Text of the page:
I am a graduate of the Army Advanced Public Affairs Course. In that course we spent 80 percent or more of the time studying formal propaganda in order to be able to recognize it when it is used against us. One of the points instructors stressed was that while the use of formal propaganda in World War Two was sanctioned by Congress, that authority was terminated when the war ended.
Since that time it has been against the law to use formal propaganda techniques as instruments of internal government policy. Get a hold of a lawyer and check me out on this. After you have done that, step back, take a deep breath and raise the shot group of your thinking about the spin coming from inside the beltway concerning a need for battle with Saddam.
Is there violation underway?
I don't know, but I do know I don't like the smell very much.
With a bit of time in Vietnam, dealing with the likes of the MACV "Nine Rules" program, and with a lot of time in Korea contributing to a "Seven Themes/Objectives" program, some of our Democratic leadership need to start taking a very long, detailed, harsh kind of look at the "information" being pumped through the media to the people regarding a need for the United States to fight a war against Iraq.
Are we American citizens the targets of military training being misused?
Put another way, are the ultra conservatives now in control of the executive branch of the national government so out of control that they would misuse the military mechanism of training to recognize and counter formal propaganda aimed internally at our Nation?
That is the question proper civilian leadership needs to explore, and that is also something proper, politically untainted military leadership under correct and positive civilian control needs to ask of itself.
Does the Army Inspector General have the courage and fortitude and the character to do what is legal and what is right regarding exploration of the issue? I hope so.
If an investigation is done and it shows political abuse of any military program, will the Army Chief of Staff then do what is legal and what is right?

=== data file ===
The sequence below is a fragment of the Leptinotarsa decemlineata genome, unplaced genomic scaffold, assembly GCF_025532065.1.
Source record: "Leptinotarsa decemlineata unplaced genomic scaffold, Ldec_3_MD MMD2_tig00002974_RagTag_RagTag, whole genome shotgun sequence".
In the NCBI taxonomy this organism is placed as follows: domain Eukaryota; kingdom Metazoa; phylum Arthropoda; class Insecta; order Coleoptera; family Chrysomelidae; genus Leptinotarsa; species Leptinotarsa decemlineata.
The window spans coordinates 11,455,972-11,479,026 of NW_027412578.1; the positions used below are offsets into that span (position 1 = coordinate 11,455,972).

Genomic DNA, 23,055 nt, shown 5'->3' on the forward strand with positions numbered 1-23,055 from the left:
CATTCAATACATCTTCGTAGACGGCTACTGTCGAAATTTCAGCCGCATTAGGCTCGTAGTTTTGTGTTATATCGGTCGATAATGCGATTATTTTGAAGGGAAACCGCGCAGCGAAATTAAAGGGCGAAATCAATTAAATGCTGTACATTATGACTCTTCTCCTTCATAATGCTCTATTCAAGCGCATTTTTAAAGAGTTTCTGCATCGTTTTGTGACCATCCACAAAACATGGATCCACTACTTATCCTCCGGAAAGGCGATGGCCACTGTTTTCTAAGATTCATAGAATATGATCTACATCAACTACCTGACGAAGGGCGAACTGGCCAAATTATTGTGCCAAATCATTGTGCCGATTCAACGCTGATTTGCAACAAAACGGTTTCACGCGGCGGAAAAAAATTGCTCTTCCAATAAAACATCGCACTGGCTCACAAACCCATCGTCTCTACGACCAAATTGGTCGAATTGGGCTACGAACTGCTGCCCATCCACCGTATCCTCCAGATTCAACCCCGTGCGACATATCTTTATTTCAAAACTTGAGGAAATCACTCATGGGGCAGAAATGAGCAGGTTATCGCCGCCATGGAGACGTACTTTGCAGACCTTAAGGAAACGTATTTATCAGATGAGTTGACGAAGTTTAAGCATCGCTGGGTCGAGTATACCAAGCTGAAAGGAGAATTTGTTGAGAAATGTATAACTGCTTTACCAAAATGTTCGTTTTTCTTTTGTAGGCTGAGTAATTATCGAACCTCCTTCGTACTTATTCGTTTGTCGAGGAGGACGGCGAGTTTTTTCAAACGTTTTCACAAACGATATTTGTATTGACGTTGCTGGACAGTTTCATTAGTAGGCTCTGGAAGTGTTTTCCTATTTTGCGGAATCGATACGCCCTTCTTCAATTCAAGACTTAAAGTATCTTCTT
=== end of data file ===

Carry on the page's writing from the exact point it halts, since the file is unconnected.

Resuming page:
Again, I hope so but -- given what happened in the matter of the Ranger Black Beret which was stolen from Soldiers who could only wear it after having earned the right in the toughest possible kind of military training, and then given to the force at large by the current Chief of Staff to achieve a "professional warrior look" -- let us just say that there is reason to doubt.
Credibility, Character and Integrity.
Such words are so hard to define, using words, and yet, when missing from any kind of situation, are so obviously gone.
As one who cares about the Nation, I ask you to apply the words of credibility and integrity in a general sense to the war on terrorism.
Does Aunt Sarah sitting on the front porch of her home in Parsons, Kansas -- or in Decatur, Illinois or in Medicine Bow, Wyoming or in Blytheville, Arkansas -- really believe the Nation is at war?
Does the toxin beat of the war drum have credibility with all who hear it?
How does mainstream America truly view those who claim war against Iraq is necessary?
Integrity and character and credibility.
Remember what I said about Soldiers not fighting wars? That Soldiers fight battles in war, but that the war belongs to every citizen.
With that thought in mind, I believe the current status of our Nation is very much in the questioning mode. We need answers, and not persuasion, nor "persuasive communication."
If there is, indeed, a reason to strike Iraq, then national leadership needs to do what is right with regard to our internal political system, and with regard to our heritage, to quit stalling, to quit playing unbecoming and childish political games, and to make the case.
The same goes for the process of how we are, daily, in this quite troubling and threatful time, defending America.
The words "Homeland Defense" as they have been used by officials of the current administration have quite an odious ring to them; somewhat akin to the knell of early 1940s Germany. We were right to get worked up when 9-11 went down, but we are not doing right to use that attack as an excuse to revert to undemocratic behavior.